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By slow hand on November 29, 2008
Format: Paperback
No one writes about running like Bruce Glikin:he knows firsthand how we chase our hopes, dreams and the ghosts of our past.
In Hope's Last Run he chronicles running prodigy Hope Spencer from her start at the Houston Marathon, to Boston, and finally in her Olympic qualifying marathon in New York. Published to new heights by her coach Frank Adams, who is part Arthur Lydiard, part Bill Bowerman, Hope's Last Run will have you turning pages as she flies down the final stretch in Central Park.

Brom Hoban
running correspondent Austin American Statesman

Hope's Last Run is extremely intense and strong Coach Frank Adams is terriffic and so is his protege Hope Spencer. They're both pure dreamers. The novel had elements that reminded me of Clint Eastwood's classic film with Hilary Swank, 'Million Dollar Baby'. Glikin's runners are a mirror of what runners are really like: free spirits and highly romantic. Every marathoner will love this book and understand it!

Bill Rodgers
America's distance running legend

Once again, Bruce Glikin mounts the literary dais for his dramatic cliff-hanger running novel: 'Hope's Last Run. Combined with the artful blending of supernaural elements with exciting and suspenseful distance running action, Glikin's coach/teacher expertise is revealed through his superbly written novel.
This is a must read for all who dream and hope.

Al Lawrence
Olympic medalist, author and coach
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1 of 2 people found the following review helpful By Steve Shepard on November 14, 2008
Format: Paperback
Good things come in three's! Bruce Glikin, Houston's own running novelist, has completed round three in his continuing series of running novels. As a followup to Bruce's previous running novels, Slinger Sanchez Running Gun and Distant Runner, Bruce has done himself proud with his latest, Hope's Last Run.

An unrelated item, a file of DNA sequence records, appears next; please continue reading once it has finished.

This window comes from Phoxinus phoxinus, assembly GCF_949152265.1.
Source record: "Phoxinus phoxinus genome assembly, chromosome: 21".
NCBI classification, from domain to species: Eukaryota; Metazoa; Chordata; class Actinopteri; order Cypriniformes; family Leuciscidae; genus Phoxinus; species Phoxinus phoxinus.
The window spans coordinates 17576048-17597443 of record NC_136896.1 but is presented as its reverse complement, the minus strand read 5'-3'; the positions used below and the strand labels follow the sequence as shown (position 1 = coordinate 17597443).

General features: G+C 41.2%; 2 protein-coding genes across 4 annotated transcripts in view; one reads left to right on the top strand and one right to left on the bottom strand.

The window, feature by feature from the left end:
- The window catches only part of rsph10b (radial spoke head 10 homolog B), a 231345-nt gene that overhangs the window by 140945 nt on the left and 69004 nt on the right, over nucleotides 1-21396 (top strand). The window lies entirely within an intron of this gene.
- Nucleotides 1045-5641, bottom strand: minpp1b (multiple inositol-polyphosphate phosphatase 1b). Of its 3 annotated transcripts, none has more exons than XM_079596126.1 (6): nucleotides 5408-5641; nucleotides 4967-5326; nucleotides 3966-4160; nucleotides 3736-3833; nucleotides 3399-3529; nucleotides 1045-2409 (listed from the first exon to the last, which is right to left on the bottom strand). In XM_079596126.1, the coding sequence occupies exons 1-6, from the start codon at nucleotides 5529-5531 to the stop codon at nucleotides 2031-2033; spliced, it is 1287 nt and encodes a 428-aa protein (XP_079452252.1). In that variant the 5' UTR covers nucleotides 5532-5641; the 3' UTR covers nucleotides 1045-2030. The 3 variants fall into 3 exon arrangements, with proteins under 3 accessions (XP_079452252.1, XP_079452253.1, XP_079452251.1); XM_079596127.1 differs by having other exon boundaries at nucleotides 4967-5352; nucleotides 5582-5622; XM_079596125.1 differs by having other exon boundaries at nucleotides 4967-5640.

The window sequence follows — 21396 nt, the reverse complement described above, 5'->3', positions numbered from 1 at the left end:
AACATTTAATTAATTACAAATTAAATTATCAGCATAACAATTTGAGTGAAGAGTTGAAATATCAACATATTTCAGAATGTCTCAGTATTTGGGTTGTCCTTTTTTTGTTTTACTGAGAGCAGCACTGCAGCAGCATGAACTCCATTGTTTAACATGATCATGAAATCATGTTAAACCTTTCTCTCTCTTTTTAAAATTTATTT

Hope's Last Run revolves around the relationship between Frank Adams, a grizzled, middle-aged running coach, and Hope Spencer, a thirty-something new runner seeking an outlet from a life of torment. We watch while Hope's running prowess grows and matures, Frank loses some (but not all) of his rough edges, and the relationship between the two blossoms. We learn in depth about the family backgrounds, political views, and life philosophies of each. Bruce focuses on character development in Hope's Last Run to a far greater extent than in his first two running novels. In fact, other than brief glimpses of Hope's husband, Frank and Hope are essentially the only characters in the book.

We've seen characters quite similar to Frank in Bruce's previous novels, but Hope represents a new challenge for him. She's his first female lead character. Bruce advises in his acknowledgements that she's a composite of the female runners he's known and run with over the years. As a result, Hope's Last Run is the softest of the three novels. The story is gripping and the ending surprising and satisfying, but the high levels of mystery, sex and violence that permeate the first two novels are strongly reduced (although not completely eliminated) in Hope's Last Run. On the other hand, the use of the Houston running scene as a backdrop for the book, one of Bruce's trademarks, is more prevalent than ever. Hope competes in the Houston Marathon, Run the Woodlands 5k, and Bellaire Trolley Run 5k.